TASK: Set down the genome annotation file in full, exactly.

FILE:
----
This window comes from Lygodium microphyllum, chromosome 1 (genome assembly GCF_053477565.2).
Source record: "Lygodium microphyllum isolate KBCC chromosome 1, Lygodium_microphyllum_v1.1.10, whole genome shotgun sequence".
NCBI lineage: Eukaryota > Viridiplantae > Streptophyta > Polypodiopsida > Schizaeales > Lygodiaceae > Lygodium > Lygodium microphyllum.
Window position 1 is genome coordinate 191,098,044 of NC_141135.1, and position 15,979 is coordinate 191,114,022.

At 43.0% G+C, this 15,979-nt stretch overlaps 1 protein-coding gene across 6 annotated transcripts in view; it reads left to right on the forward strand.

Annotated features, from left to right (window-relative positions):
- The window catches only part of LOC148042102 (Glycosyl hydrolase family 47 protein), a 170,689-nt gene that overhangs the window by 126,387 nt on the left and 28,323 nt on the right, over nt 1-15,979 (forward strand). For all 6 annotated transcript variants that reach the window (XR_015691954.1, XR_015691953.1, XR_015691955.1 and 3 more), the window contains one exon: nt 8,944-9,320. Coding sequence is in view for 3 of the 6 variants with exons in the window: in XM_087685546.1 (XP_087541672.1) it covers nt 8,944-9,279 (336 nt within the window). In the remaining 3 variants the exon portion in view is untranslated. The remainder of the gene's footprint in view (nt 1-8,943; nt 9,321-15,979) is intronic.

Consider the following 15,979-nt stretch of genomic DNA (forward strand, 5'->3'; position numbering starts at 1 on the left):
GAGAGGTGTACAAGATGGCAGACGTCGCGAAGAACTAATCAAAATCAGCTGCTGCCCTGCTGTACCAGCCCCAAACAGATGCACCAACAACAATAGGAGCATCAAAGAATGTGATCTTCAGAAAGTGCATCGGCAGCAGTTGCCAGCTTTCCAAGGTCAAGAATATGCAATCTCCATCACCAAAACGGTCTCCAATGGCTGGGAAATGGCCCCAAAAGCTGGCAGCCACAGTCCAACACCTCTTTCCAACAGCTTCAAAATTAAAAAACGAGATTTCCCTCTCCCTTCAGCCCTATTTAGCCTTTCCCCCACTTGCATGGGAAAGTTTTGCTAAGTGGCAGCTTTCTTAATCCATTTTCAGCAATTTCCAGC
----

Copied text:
This window comes from Lygodium microphyllum, chromosome 1 (genome assembly GCF_053477565.2).
Source record: "Lygodium microphyllum isolate KBCC chromosome 1, Lygodium_microphyllum_v1.1.10, whole genome shotgun sequence".
NCBI lineage: Eukaryota > Viridiplantae > Streptophyta > Polypodiopsida > Schizaeales > Lygodiaceae > Lygodium > Lygodium microphyllum.
Window position 1 is genome coordinate 191,098,044 of NC_141135.1, and position 15,979 is coordinate 191,114,022.

At 43.0% G+C, this 15,979-nt stretch overlaps 1 protein-coding gene across 6 annotated transcripts in view; it reads left to right on the forward strand.

Annotated features, from left to right (window-relative positions):
- The window catches only part of LOC148042102 (Glycosyl hydrolase family 47 protein), a 170,689-nt gene that overhangs the window by 126,387 nt on the left and 28,323 nt on the right, over nt 1-15,979 (forward strand). For all 6 annotated transcript variants that reach the window (XR_015691954.1, XR_015691953.1, XR_015691955.1 and 3 more), the window contains one exon: nt 8,944-9,320. Coding sequence is in view for 3 of the 6 variants with exons in the window: in XM_087685546.1 (XP_087541672.1) it covers nt 8,944-9,279 (336 nt within the window). In the remaining 3 variants the exon portion in view is untranslated. The remainder of the gene's footprint in view (nt 1-8,943; nt 9,321-15,979) is intronic.

Consider the following 15,979-nt stretch of genomic DNA (forward strand, 5'->3'; position numbering starts at 1 on the left):
GAGAGGTGTACAAGATGGCAGACGTCGCGAAGAACTAATCAAAATCAGCTGCTGCCCTGCTGTACCAGCCCCAAACAGATGCACCAACAACAATAGGAGCATCAAAGAATGTGATCTTCAGAAAGTGCATCGGCAGCAGTTGCCAGCTTTCCAAGGTCAAGAATATGCAATCTCCATCACCAAAACGGTCTCCAATGGCTGGGAAATGGCCCCAAAAGCTGGCAGCCACAGTCCAACACCTCTTTCCAACAGCTTCAAAATTAAAAAACGAGATTTCCCTCTCCCTTCAGCCCTATTTAGCCTTTCCCCCACTTGCATGGGAAAGTTTTGCTAAGTGGCAGCTTTCTTAATCCATTTTCAGCAATTTCCAGC